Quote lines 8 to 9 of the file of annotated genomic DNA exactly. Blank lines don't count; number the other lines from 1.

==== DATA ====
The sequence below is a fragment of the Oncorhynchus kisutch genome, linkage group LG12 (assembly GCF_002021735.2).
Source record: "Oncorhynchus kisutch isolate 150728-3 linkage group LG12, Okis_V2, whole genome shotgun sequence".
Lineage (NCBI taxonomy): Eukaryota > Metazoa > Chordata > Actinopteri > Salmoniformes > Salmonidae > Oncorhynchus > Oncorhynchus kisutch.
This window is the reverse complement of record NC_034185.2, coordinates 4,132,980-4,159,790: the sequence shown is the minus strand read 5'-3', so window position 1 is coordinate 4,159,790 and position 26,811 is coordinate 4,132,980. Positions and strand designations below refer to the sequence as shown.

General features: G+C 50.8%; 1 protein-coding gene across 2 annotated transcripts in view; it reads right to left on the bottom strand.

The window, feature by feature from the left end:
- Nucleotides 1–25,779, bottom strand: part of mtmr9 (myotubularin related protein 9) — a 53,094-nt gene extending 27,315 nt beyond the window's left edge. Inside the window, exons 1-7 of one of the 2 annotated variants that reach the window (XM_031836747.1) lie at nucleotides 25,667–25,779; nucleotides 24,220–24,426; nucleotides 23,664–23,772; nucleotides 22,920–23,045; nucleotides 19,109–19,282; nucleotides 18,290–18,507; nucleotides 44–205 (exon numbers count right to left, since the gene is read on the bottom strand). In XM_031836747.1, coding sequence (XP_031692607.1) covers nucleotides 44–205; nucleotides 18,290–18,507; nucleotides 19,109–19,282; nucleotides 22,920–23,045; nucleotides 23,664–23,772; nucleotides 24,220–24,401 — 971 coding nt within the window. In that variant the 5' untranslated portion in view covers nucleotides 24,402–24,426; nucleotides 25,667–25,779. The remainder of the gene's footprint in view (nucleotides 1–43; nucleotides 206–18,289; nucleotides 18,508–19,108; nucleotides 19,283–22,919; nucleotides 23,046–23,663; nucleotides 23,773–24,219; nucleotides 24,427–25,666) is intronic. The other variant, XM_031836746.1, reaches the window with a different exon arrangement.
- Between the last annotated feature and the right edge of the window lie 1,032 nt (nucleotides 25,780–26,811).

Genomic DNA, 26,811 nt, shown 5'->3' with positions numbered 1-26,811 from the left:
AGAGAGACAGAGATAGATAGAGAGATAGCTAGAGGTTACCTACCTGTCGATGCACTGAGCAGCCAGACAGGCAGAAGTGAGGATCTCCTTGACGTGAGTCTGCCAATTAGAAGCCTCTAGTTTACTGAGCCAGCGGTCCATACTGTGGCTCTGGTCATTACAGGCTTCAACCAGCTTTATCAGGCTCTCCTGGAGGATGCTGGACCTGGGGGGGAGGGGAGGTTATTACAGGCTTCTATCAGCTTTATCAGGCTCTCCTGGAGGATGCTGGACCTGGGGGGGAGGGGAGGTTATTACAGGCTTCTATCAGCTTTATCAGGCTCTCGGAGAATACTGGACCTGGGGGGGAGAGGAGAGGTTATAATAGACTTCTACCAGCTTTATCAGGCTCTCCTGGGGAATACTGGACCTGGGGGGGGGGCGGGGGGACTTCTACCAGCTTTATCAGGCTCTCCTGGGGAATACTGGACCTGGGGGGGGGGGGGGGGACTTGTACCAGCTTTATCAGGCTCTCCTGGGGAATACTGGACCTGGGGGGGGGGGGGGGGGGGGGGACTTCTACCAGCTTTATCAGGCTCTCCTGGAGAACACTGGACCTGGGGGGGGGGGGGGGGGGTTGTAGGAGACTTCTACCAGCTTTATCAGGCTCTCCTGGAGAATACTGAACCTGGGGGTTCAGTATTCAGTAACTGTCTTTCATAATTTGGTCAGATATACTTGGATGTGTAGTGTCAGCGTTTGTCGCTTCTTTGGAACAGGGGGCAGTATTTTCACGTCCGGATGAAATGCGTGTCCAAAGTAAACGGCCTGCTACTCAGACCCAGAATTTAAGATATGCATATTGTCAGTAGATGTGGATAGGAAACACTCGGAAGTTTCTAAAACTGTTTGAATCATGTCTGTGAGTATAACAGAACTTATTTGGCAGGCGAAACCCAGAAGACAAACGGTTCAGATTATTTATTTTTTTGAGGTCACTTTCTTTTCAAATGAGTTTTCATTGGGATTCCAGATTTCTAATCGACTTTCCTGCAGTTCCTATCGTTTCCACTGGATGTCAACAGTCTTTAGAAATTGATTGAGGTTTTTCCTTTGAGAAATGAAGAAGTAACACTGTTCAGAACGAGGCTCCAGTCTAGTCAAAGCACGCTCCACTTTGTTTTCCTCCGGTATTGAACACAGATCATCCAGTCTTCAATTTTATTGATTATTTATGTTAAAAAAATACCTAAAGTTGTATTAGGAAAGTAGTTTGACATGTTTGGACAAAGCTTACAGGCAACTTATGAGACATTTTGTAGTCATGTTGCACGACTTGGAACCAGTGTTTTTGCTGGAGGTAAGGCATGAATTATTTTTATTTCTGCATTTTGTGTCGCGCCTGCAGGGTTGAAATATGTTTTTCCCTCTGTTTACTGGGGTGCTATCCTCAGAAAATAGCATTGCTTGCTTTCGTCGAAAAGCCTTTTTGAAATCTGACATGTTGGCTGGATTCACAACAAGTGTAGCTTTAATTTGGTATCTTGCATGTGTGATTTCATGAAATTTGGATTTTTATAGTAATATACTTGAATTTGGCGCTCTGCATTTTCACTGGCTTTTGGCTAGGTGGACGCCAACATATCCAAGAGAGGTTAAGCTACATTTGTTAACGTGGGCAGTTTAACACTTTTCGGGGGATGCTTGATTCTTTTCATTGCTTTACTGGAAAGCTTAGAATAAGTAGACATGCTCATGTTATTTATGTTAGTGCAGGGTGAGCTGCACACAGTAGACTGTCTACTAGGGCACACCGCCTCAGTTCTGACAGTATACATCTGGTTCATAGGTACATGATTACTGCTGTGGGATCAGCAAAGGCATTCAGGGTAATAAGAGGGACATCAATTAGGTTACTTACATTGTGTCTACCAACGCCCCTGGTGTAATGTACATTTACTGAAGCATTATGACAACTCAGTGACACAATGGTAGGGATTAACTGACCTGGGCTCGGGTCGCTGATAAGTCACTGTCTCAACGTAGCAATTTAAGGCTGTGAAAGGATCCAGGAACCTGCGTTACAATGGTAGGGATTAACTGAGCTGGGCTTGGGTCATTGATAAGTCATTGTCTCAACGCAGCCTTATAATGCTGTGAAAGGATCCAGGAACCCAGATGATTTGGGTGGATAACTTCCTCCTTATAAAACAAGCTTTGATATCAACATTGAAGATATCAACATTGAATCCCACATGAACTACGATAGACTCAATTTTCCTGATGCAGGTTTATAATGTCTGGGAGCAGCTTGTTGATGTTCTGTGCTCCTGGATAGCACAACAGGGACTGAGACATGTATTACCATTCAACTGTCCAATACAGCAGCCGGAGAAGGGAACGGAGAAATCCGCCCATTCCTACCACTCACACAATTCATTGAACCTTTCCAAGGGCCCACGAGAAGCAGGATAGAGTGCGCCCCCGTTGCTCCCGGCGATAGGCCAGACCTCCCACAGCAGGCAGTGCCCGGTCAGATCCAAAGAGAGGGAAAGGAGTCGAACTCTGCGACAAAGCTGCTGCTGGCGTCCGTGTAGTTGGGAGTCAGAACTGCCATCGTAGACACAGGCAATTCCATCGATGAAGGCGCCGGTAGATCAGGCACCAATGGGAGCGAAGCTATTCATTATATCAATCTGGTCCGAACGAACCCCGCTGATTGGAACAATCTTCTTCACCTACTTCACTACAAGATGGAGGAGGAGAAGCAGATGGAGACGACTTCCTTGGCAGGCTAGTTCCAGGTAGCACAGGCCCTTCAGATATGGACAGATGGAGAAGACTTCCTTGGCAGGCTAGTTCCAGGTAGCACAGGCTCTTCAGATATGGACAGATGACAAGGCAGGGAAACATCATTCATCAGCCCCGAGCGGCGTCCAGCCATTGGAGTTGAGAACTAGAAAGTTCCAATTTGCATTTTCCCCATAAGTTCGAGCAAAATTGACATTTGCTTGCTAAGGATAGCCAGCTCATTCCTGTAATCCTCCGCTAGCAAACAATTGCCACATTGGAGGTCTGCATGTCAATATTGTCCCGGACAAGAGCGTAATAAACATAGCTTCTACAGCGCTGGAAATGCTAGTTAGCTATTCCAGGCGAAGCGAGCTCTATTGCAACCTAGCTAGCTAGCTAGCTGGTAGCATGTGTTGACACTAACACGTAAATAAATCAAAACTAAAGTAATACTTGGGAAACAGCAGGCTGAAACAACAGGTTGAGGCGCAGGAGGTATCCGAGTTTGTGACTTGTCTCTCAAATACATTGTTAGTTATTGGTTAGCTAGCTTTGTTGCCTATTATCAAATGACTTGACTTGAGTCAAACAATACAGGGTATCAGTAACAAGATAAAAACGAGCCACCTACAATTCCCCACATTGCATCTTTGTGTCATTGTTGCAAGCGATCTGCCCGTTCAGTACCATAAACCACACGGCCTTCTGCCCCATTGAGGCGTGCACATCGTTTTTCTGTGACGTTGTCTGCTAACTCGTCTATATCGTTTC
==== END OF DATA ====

- Between the last annotated feature and the right edge of the window lie 1,032 nt (nucleotides 25,780–26,811).

Genomic DNA, 26,811 nt, shown 5'->3' with positions numbered 1-26,811 from the left: